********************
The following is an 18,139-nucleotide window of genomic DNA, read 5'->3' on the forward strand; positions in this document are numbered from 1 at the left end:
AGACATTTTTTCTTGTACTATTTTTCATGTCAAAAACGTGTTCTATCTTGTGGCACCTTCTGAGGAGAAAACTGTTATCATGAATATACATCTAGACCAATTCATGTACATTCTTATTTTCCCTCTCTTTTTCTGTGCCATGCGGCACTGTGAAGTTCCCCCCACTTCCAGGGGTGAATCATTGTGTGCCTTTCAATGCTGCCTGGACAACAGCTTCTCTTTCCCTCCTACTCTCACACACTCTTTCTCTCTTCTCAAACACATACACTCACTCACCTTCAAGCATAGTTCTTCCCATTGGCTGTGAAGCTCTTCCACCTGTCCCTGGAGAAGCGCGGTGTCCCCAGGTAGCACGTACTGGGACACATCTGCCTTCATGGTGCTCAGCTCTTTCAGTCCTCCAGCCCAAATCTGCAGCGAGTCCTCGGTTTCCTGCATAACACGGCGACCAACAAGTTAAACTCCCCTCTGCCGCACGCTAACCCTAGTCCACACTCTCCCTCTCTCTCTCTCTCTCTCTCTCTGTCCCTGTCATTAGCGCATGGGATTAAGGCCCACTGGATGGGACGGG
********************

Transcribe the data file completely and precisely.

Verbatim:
The following is an 18,139-nucleotide window of genomic DNA, read 5'->3' on the forward strand; positions in this document are numbered from 1 at the left end:
AGACATTTTTTCTTGTACTATTTTTCATGTCAAAAACGTGTTCTATCTTGTGGCACCTTCTGAGGAGAAAACTGTTATCATGAATATACATCTAGACCAATTCATGTACATTCTTATTTTCCCTCTCTTTTTCTGTGCCATGCGGCACTGTGAAGTTCCCCCCACTTCCAGGGGTGAATCATTGTGTGCCTTTCAATGCTGCCTGGACAACAGCTTCTCTTTCCCTCCTACTCTCACACACTCTTTCTCTCTTCTCAAACACATACACTCACTCACCTTCAAGCATAGTTCTTCCCATTGGCTGTGAAGCTCTTCCACCTGTCCCTGGAGAAGCGCGGTGTCCCCAGGTAGCACGTACTGGGACACATCTGCCTTCATGGTGCTCAGCTCTTTCAGTCCTCCAGCCCAAATCTGCAGCGAGTCCTCGGTTTCCTGCATAACACGGCGACCAACAAGTTAAACTCCCCTCTGCCGCACGCTAACCCTAGTCCACACTCTCCCTCTCTCTCTCTCTCTCTCTCTCTGTCCCTGTCATTAGCGCATGGGATTAAGGCCCACTGGATGGGACGGG